Air Quality in the Workplace

When I mention air quality, you might picture the smog in LA or how you can take steps to control the air within your home, but have you considered the environment that you face at work? If you haven't, don't worry. Researchers from Environmental Health Perspectives did the dirty work for you and uncovered a problem that most of us probably hadn't even considered. You see, aside from the harmful physical effects that poor air quality can cause, it has been discovered that poor air quality might have an effect on our mental health as well.

In their paper, researchers wrote of their findings, which included a 61 percent increase in cognitive scores in the office buildings with lower air pollution. When coupled with reduced CO2 levels, the increase in cognitive performance rose 101 percent. The lower air pollution levels were no coincidence. They were found in "well-ventilated 'green' buildings" that were designed to provide reduced pollution.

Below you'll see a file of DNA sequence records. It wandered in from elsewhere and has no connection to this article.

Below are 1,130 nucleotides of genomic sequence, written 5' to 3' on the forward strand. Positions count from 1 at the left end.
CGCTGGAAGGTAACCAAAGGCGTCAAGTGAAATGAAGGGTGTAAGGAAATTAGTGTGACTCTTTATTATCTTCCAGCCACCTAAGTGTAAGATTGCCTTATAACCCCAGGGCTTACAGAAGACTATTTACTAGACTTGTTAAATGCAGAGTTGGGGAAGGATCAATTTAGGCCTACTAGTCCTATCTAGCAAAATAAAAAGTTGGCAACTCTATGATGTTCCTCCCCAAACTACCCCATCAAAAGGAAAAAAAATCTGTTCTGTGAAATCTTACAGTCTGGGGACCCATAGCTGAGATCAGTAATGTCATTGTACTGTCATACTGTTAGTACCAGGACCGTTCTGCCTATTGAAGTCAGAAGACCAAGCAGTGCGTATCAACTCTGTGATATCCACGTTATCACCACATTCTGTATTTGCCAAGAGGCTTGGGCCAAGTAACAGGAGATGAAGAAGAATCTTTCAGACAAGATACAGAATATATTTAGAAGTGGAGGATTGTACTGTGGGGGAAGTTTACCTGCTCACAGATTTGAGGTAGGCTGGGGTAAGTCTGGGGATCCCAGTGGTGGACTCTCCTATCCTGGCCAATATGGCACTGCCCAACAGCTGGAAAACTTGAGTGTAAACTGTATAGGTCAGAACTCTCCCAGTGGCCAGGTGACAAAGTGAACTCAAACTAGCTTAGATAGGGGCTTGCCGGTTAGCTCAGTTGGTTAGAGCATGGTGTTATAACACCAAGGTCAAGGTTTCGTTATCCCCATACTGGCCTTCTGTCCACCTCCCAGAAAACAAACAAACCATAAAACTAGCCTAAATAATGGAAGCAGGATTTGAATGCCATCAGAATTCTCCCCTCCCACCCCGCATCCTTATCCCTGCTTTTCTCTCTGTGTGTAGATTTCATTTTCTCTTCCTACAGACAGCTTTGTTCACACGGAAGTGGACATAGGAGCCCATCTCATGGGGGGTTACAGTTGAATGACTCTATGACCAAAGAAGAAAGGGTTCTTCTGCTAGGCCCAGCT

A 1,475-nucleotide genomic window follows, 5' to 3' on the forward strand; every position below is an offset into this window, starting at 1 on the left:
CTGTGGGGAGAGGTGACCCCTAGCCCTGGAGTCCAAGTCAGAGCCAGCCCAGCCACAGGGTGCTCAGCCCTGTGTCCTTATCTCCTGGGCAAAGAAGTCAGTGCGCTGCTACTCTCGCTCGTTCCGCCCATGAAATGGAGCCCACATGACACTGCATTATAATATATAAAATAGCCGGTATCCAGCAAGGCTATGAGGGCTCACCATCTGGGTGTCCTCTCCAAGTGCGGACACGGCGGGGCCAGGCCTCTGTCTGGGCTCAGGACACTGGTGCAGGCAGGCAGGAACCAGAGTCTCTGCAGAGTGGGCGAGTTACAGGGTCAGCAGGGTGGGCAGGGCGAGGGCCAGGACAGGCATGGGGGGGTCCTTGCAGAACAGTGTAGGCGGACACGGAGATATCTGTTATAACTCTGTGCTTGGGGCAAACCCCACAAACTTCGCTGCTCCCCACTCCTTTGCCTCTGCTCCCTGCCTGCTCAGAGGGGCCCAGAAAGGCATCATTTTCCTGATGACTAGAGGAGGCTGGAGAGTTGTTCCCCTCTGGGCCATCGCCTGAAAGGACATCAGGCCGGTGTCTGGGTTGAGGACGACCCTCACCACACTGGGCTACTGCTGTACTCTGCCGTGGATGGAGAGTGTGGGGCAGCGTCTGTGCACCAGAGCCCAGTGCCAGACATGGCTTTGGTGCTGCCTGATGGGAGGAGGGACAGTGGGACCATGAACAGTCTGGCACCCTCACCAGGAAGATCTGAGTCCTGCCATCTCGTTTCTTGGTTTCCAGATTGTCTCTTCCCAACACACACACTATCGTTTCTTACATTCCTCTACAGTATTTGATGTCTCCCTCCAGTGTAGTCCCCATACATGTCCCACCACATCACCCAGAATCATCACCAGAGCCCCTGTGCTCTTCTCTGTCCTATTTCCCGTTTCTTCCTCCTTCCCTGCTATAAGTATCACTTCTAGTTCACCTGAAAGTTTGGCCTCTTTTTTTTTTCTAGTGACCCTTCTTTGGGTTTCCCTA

Of course, the question of outside factors arises. Perhaps the building's design itself provided a more favorable work environment and the cleaner air was an added bonus. Maybe the older, less-ventilated buildings used in the study were drab enough to provide a marked decrease in the participants' motivation.

Which office would you prefer to work in?

Regardless of the environment's appearance, the study (which viewed the same 24 participants in two different spaces over six work days) brings up a correlation that will be incredibly important moving forward. Air having an effect on cognitive function means companies have a way to improve things like worker efficiency or quality of life - or they can leave buildings "as is" and perhaps sacrifice workplace productivity.

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